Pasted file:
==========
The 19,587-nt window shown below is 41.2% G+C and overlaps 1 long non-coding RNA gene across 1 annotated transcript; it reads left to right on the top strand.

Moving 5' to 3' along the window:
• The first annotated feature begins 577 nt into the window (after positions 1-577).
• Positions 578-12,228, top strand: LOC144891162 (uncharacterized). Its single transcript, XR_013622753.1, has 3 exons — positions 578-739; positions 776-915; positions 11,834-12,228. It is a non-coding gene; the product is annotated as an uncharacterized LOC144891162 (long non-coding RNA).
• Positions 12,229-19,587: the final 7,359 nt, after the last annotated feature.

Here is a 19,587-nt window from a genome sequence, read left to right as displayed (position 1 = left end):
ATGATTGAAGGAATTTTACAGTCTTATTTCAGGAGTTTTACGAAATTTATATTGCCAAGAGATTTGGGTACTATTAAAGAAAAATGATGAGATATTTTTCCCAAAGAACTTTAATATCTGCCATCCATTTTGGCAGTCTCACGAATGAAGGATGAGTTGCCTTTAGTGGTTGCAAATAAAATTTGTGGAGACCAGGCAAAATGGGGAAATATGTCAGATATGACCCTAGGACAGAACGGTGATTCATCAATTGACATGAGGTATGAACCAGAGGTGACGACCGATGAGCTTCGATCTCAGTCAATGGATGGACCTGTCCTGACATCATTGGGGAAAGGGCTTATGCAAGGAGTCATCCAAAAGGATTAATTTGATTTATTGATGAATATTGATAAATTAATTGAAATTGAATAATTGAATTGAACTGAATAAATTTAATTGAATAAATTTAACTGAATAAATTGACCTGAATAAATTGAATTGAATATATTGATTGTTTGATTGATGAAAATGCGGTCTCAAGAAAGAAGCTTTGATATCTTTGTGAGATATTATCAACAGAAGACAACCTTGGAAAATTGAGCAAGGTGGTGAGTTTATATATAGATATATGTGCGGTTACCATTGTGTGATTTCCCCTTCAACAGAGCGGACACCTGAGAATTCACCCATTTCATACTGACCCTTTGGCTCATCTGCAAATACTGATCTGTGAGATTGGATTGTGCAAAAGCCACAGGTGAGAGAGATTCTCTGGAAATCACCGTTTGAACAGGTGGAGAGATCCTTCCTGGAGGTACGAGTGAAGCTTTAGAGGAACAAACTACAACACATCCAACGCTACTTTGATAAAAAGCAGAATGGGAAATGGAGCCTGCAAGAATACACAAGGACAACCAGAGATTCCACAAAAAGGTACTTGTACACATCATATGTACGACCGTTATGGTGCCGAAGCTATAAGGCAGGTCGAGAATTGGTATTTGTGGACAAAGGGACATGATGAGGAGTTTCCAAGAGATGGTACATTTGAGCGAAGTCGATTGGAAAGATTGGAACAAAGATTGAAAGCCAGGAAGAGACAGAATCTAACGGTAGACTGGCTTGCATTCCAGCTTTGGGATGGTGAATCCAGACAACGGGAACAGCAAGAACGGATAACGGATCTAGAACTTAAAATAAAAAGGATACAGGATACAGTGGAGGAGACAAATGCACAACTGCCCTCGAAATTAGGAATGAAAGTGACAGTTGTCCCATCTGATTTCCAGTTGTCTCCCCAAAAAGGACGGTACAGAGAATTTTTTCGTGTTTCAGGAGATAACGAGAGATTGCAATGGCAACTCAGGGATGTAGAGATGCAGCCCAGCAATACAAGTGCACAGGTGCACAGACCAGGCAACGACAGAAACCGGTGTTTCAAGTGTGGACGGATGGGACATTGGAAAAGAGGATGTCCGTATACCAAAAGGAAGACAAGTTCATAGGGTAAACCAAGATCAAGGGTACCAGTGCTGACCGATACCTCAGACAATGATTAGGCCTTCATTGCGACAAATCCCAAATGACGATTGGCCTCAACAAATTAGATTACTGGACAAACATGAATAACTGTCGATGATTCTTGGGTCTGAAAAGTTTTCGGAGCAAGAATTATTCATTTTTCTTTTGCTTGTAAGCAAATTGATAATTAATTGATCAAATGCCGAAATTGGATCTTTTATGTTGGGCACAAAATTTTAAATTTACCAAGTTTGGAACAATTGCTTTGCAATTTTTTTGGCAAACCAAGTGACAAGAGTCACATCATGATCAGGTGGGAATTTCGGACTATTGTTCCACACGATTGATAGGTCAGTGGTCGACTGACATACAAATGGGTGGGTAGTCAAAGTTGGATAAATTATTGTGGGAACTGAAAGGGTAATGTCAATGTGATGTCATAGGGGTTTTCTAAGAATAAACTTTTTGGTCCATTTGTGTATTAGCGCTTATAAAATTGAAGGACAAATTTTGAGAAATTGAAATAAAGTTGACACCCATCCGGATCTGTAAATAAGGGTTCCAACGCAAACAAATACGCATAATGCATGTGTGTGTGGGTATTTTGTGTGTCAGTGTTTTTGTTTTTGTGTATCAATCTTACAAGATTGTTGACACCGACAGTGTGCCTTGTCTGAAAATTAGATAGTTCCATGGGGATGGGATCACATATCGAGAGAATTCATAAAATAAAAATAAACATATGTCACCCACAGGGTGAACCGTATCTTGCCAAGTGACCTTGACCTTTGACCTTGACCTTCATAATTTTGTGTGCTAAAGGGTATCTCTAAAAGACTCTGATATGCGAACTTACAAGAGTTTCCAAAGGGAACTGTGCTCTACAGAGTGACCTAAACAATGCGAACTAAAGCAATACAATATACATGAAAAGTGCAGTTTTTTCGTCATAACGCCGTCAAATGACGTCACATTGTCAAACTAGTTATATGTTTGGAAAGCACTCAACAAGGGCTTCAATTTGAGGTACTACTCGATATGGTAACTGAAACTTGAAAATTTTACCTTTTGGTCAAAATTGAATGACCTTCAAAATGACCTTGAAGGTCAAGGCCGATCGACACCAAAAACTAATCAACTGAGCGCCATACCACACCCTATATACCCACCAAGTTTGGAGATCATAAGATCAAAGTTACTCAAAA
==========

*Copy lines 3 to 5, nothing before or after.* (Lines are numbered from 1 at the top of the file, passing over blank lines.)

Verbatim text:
• The first annotated feature begins 577 nt into the window (after positions 1-577).
• Positions 578-12,228, top strand: LOC144891162 (uncharacterized). Its single transcript, XR_013622753.1, has 3 exons — positions 578-739; positions 776-915; positions 11,834-12,228. It is a non-coding gene; the product is annotated as an uncharacterized LOC144891162 (long non-coding RNA).
• Positions 12,229-19,587: the final 7,359 nt, after the last annotated feature.